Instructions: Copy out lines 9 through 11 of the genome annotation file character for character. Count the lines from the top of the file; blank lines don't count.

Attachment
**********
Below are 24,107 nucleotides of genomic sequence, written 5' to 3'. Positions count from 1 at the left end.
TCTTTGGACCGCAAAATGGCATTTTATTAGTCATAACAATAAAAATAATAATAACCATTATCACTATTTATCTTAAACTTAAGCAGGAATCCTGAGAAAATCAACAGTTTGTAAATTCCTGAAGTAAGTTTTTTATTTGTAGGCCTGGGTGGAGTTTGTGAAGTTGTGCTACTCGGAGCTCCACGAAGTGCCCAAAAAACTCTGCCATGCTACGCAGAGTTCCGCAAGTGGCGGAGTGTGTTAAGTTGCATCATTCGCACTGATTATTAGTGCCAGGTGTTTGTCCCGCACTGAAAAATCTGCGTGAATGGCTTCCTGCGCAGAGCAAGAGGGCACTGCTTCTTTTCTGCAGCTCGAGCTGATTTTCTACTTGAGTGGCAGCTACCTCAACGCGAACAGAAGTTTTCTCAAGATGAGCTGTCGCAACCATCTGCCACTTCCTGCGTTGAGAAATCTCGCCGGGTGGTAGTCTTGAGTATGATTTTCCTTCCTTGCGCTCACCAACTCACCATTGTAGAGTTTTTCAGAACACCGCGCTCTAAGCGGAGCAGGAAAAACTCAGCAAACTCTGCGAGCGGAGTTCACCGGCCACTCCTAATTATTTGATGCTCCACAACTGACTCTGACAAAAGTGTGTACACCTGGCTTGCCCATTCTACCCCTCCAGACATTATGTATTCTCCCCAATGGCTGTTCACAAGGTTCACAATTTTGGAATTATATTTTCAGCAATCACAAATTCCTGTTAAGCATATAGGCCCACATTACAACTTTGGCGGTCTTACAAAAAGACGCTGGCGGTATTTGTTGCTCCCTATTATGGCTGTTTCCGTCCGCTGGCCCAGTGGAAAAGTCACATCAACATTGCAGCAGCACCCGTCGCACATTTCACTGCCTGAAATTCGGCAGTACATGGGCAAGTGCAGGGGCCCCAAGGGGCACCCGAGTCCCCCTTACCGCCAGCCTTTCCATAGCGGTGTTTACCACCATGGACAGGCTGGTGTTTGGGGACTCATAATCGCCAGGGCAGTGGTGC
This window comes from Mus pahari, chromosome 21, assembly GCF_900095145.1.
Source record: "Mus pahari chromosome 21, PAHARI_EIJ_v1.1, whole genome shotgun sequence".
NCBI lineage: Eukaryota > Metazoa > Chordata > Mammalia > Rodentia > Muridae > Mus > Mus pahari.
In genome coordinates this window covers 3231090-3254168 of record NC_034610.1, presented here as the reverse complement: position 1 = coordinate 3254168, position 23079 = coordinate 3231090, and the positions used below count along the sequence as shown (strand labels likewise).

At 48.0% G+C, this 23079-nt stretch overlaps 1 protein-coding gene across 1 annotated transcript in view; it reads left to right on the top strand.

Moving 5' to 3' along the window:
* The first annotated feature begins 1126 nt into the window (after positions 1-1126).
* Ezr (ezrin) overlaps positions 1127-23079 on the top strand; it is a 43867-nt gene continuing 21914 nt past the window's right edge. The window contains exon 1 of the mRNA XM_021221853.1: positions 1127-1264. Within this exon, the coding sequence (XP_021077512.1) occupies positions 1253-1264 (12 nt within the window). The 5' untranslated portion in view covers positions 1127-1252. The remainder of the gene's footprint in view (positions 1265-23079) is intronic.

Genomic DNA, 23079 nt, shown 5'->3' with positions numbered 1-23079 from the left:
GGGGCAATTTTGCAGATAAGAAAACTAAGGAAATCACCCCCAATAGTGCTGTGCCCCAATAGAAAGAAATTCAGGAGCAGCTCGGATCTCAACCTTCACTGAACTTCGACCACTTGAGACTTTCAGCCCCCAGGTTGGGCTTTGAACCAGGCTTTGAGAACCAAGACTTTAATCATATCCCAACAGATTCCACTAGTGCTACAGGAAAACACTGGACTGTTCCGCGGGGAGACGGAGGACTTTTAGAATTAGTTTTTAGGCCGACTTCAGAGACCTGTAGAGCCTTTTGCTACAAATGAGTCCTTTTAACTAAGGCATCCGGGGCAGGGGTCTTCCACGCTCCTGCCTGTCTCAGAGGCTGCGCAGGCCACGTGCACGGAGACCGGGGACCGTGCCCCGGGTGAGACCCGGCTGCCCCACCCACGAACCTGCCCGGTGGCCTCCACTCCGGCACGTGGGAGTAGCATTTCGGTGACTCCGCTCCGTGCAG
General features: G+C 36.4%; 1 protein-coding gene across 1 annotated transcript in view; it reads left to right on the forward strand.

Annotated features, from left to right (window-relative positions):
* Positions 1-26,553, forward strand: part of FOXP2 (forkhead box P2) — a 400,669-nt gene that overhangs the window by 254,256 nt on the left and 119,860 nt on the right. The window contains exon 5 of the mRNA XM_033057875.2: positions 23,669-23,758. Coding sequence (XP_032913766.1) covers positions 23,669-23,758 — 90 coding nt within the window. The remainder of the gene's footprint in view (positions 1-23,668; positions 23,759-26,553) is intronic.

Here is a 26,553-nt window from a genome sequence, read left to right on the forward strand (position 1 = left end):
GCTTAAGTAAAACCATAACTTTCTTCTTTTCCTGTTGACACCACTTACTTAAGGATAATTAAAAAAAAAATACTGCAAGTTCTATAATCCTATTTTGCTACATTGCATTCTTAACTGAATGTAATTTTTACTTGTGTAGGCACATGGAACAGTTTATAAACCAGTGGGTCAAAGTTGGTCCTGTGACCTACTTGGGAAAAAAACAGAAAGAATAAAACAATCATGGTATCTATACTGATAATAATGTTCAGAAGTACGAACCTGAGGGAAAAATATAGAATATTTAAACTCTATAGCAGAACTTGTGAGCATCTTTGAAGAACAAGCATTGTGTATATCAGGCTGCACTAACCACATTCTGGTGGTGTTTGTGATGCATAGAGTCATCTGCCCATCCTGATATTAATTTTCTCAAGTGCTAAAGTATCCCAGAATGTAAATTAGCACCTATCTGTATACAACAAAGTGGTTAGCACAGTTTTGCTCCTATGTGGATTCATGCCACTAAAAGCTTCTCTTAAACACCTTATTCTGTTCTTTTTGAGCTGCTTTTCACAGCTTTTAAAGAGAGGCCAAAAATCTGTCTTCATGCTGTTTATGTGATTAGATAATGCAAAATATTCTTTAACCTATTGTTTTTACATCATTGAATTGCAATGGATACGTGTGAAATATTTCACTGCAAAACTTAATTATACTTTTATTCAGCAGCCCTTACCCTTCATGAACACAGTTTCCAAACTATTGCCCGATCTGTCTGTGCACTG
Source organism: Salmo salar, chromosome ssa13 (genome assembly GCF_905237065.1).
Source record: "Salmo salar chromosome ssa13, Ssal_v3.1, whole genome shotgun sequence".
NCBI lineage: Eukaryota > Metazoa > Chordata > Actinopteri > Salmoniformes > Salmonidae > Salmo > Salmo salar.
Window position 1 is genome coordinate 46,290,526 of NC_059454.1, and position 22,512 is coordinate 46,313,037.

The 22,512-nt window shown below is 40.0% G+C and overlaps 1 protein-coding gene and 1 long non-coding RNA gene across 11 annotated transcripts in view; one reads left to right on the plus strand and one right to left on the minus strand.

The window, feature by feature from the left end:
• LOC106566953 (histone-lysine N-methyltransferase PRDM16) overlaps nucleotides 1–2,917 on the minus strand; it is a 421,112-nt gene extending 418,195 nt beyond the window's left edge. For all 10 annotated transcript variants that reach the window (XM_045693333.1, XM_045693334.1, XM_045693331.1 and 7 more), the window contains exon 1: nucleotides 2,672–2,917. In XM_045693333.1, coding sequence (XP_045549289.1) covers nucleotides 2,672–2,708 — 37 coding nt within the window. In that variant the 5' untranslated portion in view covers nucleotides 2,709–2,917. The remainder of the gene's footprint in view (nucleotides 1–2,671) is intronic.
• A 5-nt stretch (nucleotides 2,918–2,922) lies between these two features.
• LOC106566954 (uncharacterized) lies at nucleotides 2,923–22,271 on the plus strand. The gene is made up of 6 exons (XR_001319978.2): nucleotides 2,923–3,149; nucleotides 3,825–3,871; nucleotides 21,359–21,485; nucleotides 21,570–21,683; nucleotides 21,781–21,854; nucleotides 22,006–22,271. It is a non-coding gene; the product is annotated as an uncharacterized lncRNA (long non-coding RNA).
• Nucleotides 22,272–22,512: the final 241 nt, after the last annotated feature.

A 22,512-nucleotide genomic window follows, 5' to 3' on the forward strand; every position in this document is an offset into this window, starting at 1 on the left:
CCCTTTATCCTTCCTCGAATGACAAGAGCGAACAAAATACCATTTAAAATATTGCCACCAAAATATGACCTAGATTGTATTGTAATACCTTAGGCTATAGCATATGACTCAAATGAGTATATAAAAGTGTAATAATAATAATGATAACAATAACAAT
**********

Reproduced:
* The first annotated feature begins 1126 nt into the window (after positions 1-1126).
* Ezr (ezrin) overlaps positions 1127-23079 on the top strand; it is a 43867-nt gene continuing 21914 nt past the window's right edge. The window contains exon 1 of the mRNA XM_021221853.1: positions 1127-1264. Within this exon, the coding sequence (XP_021077512.1) occupies positions 1253-1264 (12 nt within the window). The 5' untranslated portion in view covers positions 1127-1252. The remainder of the gene's footprint in view (positions 1265-23079) is intronic.

Genomic DNA, 23079 nt, shown 5'->3' with positions numbered 1-23079 from the left: